Light Hiking New Mexico
Up in the high valleys of the Sangre de Cristo mountains, the snow has begun to melt. Patches of snow remain below the aspen groves, or on northern slopes. High up, around 9,500 feet, the snow is still deep. Near Agua Piedra (rock water) I found a closed trail headed up to a valley. We parked the truck down the road, and walked past closed summer cabins to the beginning. A creek ran quickly to the left. It ran through a dry, mixed forest of ponderosa, white fir, and spruce. The forest of Northern New Mexico.
Almost nothing was green yet. But sapsuckers and woodpeckers screamed and hammered on dead trunks. Red squirrels chided from spruce boughs. My left arm went totally numb.
I was hiking with a 30L frameless pack. But to the back was strapped a tomahawk. And a bahco laplander saw. These two extra items, along with the steep grade, pulled my back backwards toward the earth, compressing the brachial plexus of my left side. This resulted in a pins and needles feeling in my hands, which quickly gave way to stiffness and pain.
After ceaselessly adjusting the pack, and wondering aloud with Anna why the trail was marked closed (we counted 3 minor downed trees), we hit flat ground. Then the valley opened up before us. Elk sign was everywhere. Wild flowers, that looked like trillium, were just beginning to grow. But the grass in the valley was laid flat and golden by the snow that had so recently melted. And an old wrecked cabin stood at the edge, roof and half its timbers gone.
Ahead of us Bear Hill (cerro del oso) loomed, covered in aspen and rocky mountain doug fir. We crossed the narrow stream through a thicket of alders and set up camp amongst ground that had not been camped on in years. The path through the meadow, though clear and easy, was growing in. Pocket gophers heaved dirt mounds in the center of the trail.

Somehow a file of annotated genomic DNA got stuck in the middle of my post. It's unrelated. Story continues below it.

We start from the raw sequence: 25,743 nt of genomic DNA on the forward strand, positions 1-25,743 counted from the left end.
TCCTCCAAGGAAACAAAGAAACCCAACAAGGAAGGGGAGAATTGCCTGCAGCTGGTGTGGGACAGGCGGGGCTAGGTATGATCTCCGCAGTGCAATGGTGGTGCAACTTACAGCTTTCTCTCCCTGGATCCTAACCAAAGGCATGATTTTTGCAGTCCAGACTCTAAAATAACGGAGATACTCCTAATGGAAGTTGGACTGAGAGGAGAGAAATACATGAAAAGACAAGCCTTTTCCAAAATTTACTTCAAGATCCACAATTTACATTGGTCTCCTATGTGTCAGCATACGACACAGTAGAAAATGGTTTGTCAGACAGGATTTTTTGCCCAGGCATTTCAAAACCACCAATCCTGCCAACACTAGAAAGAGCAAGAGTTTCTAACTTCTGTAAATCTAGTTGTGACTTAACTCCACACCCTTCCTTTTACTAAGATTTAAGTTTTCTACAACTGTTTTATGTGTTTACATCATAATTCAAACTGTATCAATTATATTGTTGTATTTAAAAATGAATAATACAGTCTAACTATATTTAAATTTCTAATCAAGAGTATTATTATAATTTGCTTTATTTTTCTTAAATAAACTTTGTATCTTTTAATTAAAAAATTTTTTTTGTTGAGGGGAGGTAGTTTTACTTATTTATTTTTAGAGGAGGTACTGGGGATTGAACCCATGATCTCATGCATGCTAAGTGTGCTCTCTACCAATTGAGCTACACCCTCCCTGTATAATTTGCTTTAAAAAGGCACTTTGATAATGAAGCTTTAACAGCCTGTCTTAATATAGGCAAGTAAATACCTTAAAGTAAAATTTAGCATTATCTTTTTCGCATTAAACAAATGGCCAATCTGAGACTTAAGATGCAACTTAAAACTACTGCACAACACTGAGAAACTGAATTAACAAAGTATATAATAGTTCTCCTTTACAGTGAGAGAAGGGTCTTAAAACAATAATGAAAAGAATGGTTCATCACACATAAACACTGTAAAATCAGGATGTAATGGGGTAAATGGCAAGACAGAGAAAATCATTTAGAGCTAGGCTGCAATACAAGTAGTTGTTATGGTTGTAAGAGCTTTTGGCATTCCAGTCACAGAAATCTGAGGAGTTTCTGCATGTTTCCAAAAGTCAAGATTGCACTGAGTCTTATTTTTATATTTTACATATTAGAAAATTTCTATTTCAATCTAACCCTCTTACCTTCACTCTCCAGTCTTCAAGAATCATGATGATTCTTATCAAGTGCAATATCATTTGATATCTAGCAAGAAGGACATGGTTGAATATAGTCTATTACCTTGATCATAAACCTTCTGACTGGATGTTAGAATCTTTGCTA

Trees, huge for this dry state, loomed on the eastern side of the meadow. The sun would rise there. We went to the west side, a few tens of feet above valley bottom, amidst a grove of aspen, above where the cold air would settle during the night.
The small clearing where we stayed was the domain of elk. Rubbings on trees showed where they worked the velvet off their antlers last summer. Small paths crossing the stream showed the best way to walk. Nibbled aspen tops showed what they had been eating. A rumbling and crackling, and then thumping into the distance along the slope near sundown showed we were in their way. We slept all night long by the stream, and heard two owls hooting early in the morning.
Along the edge of the little clearing a spruce had died and fallen. Its branches were sticking into the air. I used my saw and tomahawk to cut and split several. They were so dry they lit like a candle.
As the hours passed in the meadow, I looked around at the trees and grass. The ground was lumpy from years of gopher work. There was downed wood everywhere. It was easy to tell that no human had stayed here for a long time, or if they had they had left no trace. Due to unmarked nature of the trail, and the closed sign, I wondered how long it had been, since deer and elk alone had walked here.
I trimmed dead branches from the base of a living doug fir, to clean the trunk and hang my pack there. I cut and sawed branches of aspen, and used a rotting one as a sawhorse. I bucked and piled and lit the wood, and boiled creek water for hot spruce needle tea. By using the land, with the small knowledge I had, I made it less fire prone, and better for humans like me.
And yet the shaping and moving of such small things, in such a tiny quiet place, stuck in my mind and troubled me. Are we born to do such things, is our use only a use of such space? I think that we can contribute more than we take. We can do crazy things like move beavers to places they once lived. They fix the rivers the cows destroyed, and put thousands of gallons into reservoirs. In a single day a beaver can fix what cows took ten years to desecrate.
So with our knowing eye we can grow food for more than us, and make watering places for birds. We can use the land in a way that helps, and not only in ways that harm.
The next morning I donned my wool sweater against the chill. I cut green willow to size and made a rack for bacon above our fire. The smoke mingled with the salt and fat. We ate the bacon hot and crispy with green chiles grown down south in the hatch valley.